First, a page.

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the Degree Confluence Project
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Saudi Arabia : al-Šarqiyya

96.4 km (59.9 miles) E of Harad, al-Šarqiyya, Saudi Arabia
Approx. altitude: 188 m (616 ft)
([?] maps: Google MapQuest Multimap world confnav)
Antipode: 24°S 130°W

Accuracy: 8 m (26 ft)
Click on any of the images for the full-sized picture.

#2: Easterly view from the Confluence #3: The GPS reading #4: The Confluencers #5: Part of Wādiy al-Sahbā' #6: The myriad of rocks in the Wādiy al-Sahbā' #7: Izaak's agama #8: Relaxing at the camp site #9: The oil pyramids #10: The route

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  24°N 50°E (visit #2)  

#1: General view of the Confluence looking west

(visited by Mushtaq Mahmood, Rebecca Smith, Nuraini Smith, John Smith, Judith Havekes, Izaak Havekes, Marleen Braun, Erik Havekes, Amir Moghal, Rozina Moghal, AbdulMateen Moghal, Waheeda Mahmood and Radhi MohammadSaleh)

14-Nov-2008 -- On our way back from a weekend trip to the Wādiy al-Sahbā', we decided to revisit the Confluence which we had visited some six years ago.

The journey started from the al-Turqiyy service station just outside Ẓahrān on a pleasant Thursday morning, where the families of Moghal, Smith, and Mahmood were joined by the Braun family who came down from Jubayl where Eric and Marleen are teachers at an International School. Driving straight south, we made a last pit stop at a Ḥaraḍ gas station, where we met up with the final fifth car in our group, driven by Radhi.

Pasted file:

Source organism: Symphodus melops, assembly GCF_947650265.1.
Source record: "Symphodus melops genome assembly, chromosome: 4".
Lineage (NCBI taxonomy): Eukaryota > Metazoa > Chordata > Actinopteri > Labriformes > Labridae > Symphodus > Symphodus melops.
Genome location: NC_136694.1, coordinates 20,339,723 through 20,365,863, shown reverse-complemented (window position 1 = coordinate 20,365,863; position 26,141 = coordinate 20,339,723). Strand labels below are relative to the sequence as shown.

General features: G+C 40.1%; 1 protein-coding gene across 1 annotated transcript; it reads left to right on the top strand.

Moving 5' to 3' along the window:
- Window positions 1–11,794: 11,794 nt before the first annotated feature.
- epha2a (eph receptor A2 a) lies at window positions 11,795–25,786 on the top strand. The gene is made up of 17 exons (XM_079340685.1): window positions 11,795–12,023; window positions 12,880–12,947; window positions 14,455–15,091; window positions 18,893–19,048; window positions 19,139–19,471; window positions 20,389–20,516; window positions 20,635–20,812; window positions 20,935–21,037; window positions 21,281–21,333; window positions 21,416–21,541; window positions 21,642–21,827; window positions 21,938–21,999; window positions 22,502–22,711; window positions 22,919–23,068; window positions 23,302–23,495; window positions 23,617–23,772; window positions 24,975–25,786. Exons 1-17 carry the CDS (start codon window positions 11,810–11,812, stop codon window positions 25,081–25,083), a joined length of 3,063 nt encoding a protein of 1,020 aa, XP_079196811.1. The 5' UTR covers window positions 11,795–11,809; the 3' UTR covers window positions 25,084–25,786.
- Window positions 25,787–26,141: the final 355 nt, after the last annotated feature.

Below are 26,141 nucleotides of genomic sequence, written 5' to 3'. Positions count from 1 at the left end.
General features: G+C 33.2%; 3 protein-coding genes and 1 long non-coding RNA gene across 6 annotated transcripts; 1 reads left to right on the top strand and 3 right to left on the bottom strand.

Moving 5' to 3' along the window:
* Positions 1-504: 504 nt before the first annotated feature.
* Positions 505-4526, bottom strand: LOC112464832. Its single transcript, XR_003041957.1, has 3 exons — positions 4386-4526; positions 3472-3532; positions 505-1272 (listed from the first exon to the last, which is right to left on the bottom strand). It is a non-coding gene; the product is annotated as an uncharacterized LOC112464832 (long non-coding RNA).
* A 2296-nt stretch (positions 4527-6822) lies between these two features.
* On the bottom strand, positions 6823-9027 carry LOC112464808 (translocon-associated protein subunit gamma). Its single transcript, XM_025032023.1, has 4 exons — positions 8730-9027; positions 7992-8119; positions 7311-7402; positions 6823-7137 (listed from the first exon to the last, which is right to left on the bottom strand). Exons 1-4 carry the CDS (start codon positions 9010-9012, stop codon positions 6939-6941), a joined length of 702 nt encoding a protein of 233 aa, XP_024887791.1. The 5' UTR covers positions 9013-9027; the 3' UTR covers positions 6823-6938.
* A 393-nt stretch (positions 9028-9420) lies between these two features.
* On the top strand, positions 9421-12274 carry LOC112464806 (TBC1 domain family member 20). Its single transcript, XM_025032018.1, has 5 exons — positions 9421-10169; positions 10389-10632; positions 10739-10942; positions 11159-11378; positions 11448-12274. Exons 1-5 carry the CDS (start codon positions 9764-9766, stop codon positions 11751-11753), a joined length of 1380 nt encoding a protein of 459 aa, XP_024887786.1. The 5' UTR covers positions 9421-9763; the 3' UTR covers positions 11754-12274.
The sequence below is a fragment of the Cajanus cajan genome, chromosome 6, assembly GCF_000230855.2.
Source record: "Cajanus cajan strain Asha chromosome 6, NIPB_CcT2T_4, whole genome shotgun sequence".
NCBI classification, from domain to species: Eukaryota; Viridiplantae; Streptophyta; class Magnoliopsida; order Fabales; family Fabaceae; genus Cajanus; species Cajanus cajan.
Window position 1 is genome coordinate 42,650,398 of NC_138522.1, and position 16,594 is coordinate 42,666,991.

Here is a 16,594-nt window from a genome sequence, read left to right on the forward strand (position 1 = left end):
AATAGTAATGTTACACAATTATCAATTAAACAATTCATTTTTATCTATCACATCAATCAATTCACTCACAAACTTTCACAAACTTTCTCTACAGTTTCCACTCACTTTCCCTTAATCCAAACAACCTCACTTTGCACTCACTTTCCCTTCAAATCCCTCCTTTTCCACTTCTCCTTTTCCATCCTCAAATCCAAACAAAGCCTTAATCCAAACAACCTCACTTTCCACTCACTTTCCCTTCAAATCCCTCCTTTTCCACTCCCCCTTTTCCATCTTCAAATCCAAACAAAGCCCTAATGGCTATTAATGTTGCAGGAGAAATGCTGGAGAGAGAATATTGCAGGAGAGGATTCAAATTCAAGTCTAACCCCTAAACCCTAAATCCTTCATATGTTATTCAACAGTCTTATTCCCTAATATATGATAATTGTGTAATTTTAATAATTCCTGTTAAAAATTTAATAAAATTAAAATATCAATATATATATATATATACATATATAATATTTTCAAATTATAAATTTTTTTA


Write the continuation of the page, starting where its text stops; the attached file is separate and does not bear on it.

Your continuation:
We travelled a further 20 km south through tragically changing environment before turning into the Wādiy al-Sahbā'. The wādiy is an ancient river bed and is today dominated by the irrigated crop circles where the fossil water found in the underground aquifers (40 thousand years old) is pumped up. The crop grown here is mainly alfalfa, which is used as fodder for the cows of the AlMarai and AlSafi dairies. It is said that at the current rate at which the water is pumped out, the danger is that these aquifers will run dry, since they do not have enough time to replenish the valuable resource again.

We stopped at several places along the wādiy to explore the myriads of stones which must have been washed along the rivers hundreds of years ago. Izaak Braun even found a small spiny tailed agama. We were also lucky to see a huge great horned owl being chased by a falcon.

After about 70 km of driving along the wādiy, we stopped to camp next to a large sand dune. As it was a full moon, the children Rebecca, Amir, Judith, and Izaak had a ball of a time playing on the dunes until very late in the night.

After a leisurely breakfast, we broke camp and headed northeast towards the Confluence, driving across the sand dunes. Along the way, we saw a bizarre sight – two pyramids sticking out of sand dunes... Excited we headed towards them, only to find out that someone had erected markers using old oil and oil cans.

We arrived at the Confluence at midday without any problems, and noticed that the whole area had changed in the last six years! A sand dune now covered the confluence point and the other dunes around had shifted their positions.

This was the first confluence experience for the Smiths, Brauns, and Radhi, and they all seemed to have thoroughly enjoyed it. After the group photos, we had lunch and then headed northwest towards the UAE highway, where we inflated the tyres, and then drove west towards Ḥaraḍ gas station, where `AbdulMateen had to buy (at an exorbitant price) and replace a tyre. We then finally turned north for the long drive back home.


 All pictures
#1: General view of the Confluence looking west
#2: Easterly view from the Confluence
#3: The GPS reading
#4: The Confluencers
#5: Part of Wādiy al-Sahbā'
#6: The myriad of rocks in the Wādiy al-Sahbā'
#7: Izaak's agama
#8: Relaxing at the camp site
#9: The oil pyramids
#10: The route
ALL: All pictures on one page (broadband access recommended)